Right before my husband and I got married, we decided to get our first pet together. I knew I wanted a Golden Doodle, so I was hoping to find one “discounted.” This was my first mistake. I went on Craigslist and found a listing for a small, fluffy “Goldendoodle” puppy. He was only $400. Had I been wiser, I would have sensed the red flags going off, saved up for the dog I really wanted, or adopted a dog instead.

We ended up getting a Border Collie Golden Retriever mix, whom we named Duke. He really is beautiful, and he was probably actually worth $400, but he wasn’t what we bought. Over the years, I realized that buying a dog is almost never worth the cost. I would have rather adopted a dog, rather than purchasing one.
Duke was actually in horrible condition when we got him home. He had a bad stomach condition, from which he has never truly recovered. He is more prone to worms and other stomach infections. Due to his belly troubles as a baby, he developed heart worms despite taking regular preventives.

Of course, any of this could happen to a shelter dog, but at least you will be completely aware of the health of your dog before you get him home. Plus, your dog will likely not cost $400.

All of this to say, consider adopting. Shopping for a dog isn’t necessarily a bad thing, but I wouldn’t do it without much consideration.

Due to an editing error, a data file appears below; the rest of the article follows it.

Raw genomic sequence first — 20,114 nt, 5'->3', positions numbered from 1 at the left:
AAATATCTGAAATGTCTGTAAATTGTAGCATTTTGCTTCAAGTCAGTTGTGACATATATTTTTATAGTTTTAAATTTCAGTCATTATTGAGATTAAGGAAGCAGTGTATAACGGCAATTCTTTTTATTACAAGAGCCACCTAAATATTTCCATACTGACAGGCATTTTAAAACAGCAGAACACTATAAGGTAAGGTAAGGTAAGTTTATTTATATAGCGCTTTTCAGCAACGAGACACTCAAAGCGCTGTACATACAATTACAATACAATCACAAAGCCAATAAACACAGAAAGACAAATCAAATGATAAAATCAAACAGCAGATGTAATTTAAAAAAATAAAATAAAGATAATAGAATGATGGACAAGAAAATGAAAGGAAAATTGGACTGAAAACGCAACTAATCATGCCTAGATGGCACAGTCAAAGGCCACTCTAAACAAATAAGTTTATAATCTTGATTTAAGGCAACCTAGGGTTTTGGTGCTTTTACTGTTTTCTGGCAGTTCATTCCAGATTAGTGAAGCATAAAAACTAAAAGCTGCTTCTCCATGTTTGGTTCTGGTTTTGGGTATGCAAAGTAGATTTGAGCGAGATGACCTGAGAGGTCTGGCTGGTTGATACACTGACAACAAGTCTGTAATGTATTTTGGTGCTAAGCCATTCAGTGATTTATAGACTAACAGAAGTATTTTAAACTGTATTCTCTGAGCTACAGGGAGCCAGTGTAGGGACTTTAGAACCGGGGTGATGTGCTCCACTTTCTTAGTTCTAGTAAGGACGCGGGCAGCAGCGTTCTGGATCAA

Potty Training is Hard

When we first brought Duke home, he was only 6 weeks old. He was not, to say the least, potty trained. At the time, we lived in a 1 bedroom apartment, and we had no idea what we were in for.

We did not have a size-appropriate crate, so crate training was out of the question. What a mistake! Instead, we locked him inside the bathroom during the day, where he pooped, peed, and chewed on everything. It was a disaster. We had no structure.

Before you get your first pup, have a size appropriate crate for crate training and night time. You do not want you crate to be much bigger than your dog. This might mean you have to upgrade your crate as your dog grows.

If your crate is too big, your puppy will poop on one side and sleep on the other, defeating the crate training. You want a crate that is big enough for your puppy to sleep, and nothing else. Do remember your puppy can only hold his bladder for an hour or two at a time, so be prepared to come home to messes, if you do not take him out to potty.